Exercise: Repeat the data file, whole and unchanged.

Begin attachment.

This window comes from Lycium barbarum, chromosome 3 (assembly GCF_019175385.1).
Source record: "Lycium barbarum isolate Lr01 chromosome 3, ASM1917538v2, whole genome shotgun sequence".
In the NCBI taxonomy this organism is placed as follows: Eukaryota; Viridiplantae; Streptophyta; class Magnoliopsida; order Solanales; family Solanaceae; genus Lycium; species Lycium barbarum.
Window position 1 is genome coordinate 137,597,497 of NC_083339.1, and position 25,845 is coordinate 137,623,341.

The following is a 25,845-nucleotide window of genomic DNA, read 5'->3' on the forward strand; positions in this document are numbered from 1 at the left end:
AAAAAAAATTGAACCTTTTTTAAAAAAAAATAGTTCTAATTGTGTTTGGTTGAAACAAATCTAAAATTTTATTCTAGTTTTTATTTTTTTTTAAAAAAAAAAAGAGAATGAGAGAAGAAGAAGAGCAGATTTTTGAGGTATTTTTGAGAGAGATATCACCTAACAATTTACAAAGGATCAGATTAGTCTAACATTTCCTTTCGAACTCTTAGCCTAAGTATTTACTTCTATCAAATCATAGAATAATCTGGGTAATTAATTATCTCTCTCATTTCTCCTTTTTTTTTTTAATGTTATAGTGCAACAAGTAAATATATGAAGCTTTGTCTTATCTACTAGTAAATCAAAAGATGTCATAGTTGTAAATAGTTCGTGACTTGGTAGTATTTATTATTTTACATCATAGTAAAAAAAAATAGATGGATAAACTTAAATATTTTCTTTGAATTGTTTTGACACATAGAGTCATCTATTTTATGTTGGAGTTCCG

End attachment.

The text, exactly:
This window comes from Lycium barbarum, chromosome 3 (assembly GCF_019175385.1).
Source record: "Lycium barbarum isolate Lr01 chromosome 3, ASM1917538v2, whole genome shotgun sequence".
In the NCBI taxonomy this organism is placed as follows: Eukaryota; Viridiplantae; Streptophyta; class Magnoliopsida; order Solanales; family Solanaceae; genus Lycium; species Lycium barbarum.
Window position 1 is genome coordinate 137,597,497 of NC_083339.1, and position 25,845 is coordinate 137,623,341.

The following is a 25,845-nucleotide window of genomic DNA, read 5'->3' on the forward strand; positions in this document are numbered from 1 at the left end:
AAAAAAAATTGAACCTTTTTTAAAAAAAAATAGTTCTAATTGTGTTTGGTTGAAACAAATCTAAAATTTTATTCTAGTTTTTATTTTTTTTTAAAAAAAAAAAGAGAATGAGAGAAGAAGAAGAGCAGATTTTTGAGGTATTTTTGAGAGAGATATCACCTAACAATTTACAAAGGATCAGATTAGTCTAACATTTCCTTTCGAACTCTTAGCCTAAGTATTTACTTCTATCAAATCATAGAATAATCTGGGTAATTAATTATCTCTCTCATTTCTCCTTTTTTTTTTTAATGTTATAGTGCAACAAGTAAATATATGAAGCTTTGTCTTATCTACTAGTAAATCAAAAGATGTCATAGTTGTAAATAGTTCGTGACTTGGTAGTATTTATTATTTTACATCATAGTAAAAAAAAATAGATGGATAAACTTAAATATTTTCTTTGAATTGTTTTGACACATAGAGTCATCTATTTTATGTTGGAGTTCCG